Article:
The crossover segment is absolutely booming, like rabbit colony booming, like wildfire booming, just absolutely exploding. And there’s a very logical explanation for it: manufacturers are getting smart and offering up almost-equal amounts of interior space and amenities as their SUVs for much less money (plus, most of them look damn good, too), and they’re all more fuel efficient so less money at the pumps. It’s a win-win-win situation, really.
So, Lexus decided to get in on the madness with their brand new 2015 Lexus NX. Brand new for this year and brand new to the lineup, this luxurious crossover checks all the right boxes, on paper. However, behind the wheel it’s not all sunshine and roses.
If it were just a looks game
Lexus would have it mostly in the bag if the crossover segment war were won on looks alone. There’s no denying this is an extremely pretty CUV. Sporting the new spindle front grille (and in F SPORT guise as per my tester, the better-looking version of said grille), and dynamic, multi-layered headlights along with the sculpted sides and angular, modern rear, the 2015 Lexus NX is what some might call stunning.
I’m all for the look, save for the rear. There’s something “off” about the taillights. Whereas the Nissan Murano pulls off the pinched, angled rear lights, there’s something unfinished about the Lexus NX. Perhaps it was in the body colour that I felt the lights just kind of blended in too much… However, there’s no denying this vehicle grabs attention wherever it goes.
Inside, the 2015 Lexus NX 200t features the company’s new centre stack design look, complete with their Remote Touch Interface. What is that you ask? Well, according to Lexus it’s an award-winning trackpad/mouse-like/haptic system that lets you control the cursor on the main entertainment screen. However, according to me (and almost every other journalist I’ve spoken to) it’s an annoying, distracting, hard-to-use novelty item that Lexus is using simply to make themselves “different” (when in actually fact, they are just doing a poor version of Audi and Merc’s trackpad systems…).
That aside (and thank God for buttons), the cockpit of the 2015 Lexus NX 200t is a pleasant place to be. I adore the simplicity of the gauge cluster, and the steering wheel is chunky and comfortable to hold. While some may find the quarters a bit tight, I enjoyed the cocooned feel it gave. All surfaces are soft-touch, with ample padding on the side arm rest and centre arm rest (which also houses a wireless charging tray, compatible with everything but iPhones…). Oh, there’s even a little mirror you can pluck out of the middle. Why? I’m not so sure, however, it’s a surefire way to pigeonhole your car as being built for women… just sayin’.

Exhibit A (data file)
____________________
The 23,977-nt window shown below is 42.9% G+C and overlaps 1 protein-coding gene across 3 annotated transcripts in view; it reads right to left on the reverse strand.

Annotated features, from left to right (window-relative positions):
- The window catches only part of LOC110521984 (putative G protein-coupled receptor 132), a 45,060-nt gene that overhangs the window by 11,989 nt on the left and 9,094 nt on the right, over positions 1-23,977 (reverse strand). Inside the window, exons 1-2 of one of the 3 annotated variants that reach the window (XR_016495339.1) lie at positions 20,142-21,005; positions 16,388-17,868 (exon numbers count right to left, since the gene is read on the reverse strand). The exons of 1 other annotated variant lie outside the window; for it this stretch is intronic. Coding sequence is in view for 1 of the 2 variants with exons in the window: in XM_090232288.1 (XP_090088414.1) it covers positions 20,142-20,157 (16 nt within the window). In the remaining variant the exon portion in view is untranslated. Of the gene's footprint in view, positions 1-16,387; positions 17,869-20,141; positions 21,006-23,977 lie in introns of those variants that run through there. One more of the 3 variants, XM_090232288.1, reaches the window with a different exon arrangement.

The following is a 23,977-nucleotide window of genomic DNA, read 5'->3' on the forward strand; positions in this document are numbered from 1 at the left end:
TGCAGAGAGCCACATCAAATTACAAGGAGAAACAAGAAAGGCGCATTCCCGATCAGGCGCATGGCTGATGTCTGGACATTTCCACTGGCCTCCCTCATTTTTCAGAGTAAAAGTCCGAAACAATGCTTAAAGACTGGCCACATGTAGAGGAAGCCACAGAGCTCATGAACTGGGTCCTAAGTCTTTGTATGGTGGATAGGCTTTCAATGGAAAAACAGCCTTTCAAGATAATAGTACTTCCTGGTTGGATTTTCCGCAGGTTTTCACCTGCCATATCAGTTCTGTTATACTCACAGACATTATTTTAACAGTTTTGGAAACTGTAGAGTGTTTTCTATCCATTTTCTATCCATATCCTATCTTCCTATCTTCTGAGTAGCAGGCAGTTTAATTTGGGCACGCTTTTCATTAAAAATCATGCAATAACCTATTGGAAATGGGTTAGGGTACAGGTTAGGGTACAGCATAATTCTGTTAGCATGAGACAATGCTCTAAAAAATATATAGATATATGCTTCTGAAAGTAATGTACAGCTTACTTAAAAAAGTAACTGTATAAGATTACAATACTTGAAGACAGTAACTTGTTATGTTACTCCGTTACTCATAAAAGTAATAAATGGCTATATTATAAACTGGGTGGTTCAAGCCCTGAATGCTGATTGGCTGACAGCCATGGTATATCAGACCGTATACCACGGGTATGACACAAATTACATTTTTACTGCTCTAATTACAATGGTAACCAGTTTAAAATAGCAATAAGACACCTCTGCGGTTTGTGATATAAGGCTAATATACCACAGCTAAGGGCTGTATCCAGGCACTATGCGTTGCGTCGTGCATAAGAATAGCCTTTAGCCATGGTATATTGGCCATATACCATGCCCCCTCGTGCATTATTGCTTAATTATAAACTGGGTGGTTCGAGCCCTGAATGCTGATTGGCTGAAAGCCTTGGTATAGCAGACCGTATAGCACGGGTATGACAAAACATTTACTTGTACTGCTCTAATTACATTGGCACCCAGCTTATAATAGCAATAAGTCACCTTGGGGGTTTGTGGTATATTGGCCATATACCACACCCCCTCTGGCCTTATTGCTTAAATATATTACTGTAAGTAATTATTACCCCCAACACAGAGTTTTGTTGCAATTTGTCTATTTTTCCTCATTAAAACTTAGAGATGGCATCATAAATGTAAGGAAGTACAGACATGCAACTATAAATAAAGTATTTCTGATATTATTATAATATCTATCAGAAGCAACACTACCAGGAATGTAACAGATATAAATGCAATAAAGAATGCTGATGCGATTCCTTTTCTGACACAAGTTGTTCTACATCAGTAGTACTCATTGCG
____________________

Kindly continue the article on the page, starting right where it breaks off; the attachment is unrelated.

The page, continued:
Space in the rear is adequate, though I did bump my head a few times on the rear doorframe while strapping my son into his seat. He found it amusing. I did not.
Unfortunately, it’s not
Let’s start with the good stuff first: The 2015 Lexus NX 200t is the first Lexus to feature a turbocharged mill. More specifically, it’s a 2.0L 4-cyl that produces 235 horsepower. The engine is eager to please, though perhaps not as powerful as one would hope in a vehicle this size.
Three drive modes change things up slightly (Eco, Normal and Sport). In Eco, the usual molasses-type driving ensues, whereas in Sport revs are held longer, and throttle response is sharpened ever so slightly, but again not so drastically.
While the 2015 Lexus NX 200t is highly capable and pleasant to drive, it’s not incredibly exciting either. It was comfortable and handled well, with minimal body roll in corners, and responsive brakes. I didn’t hate it, but on the flip side, it did nothing for me.
I wanted to like driving the 2015 Lexus NX 200t, I really did. I had high hopes based on curb appeal and the addition of a turbocharged mill. I wanted it to excite me, I want it to wow me. And it just didn’t. It simply … was.
A foot in the game, but nothing more
And here’s where Lexus needs to step it up. Sure, they’ve brought a player to the crossover segment, but if all that player does is sit on the bench while the others have at it on the field, then they could have saved themselves a ton of money and focused more on their bread and butter (full-size sedans and hybrids).
When it comes to said competition, I would drop my dollars on an Audi Q5 (despite looking long in the tooth) or an X3 (preferably diesel for a few grand more).
Throughout the entire week, my son asked me often: “But, mummy, why?” And it was usually after he’d point out a design element on the NX or when I pulled out the mini mirror or when I’d smack my head on the doorframe (after he was done laughing). And for every “why” he asked about the Lexus NX all I could answer was, “Because they’re trying, love.” He seemed satisfied with the response, but I’m not sure Lexus should be.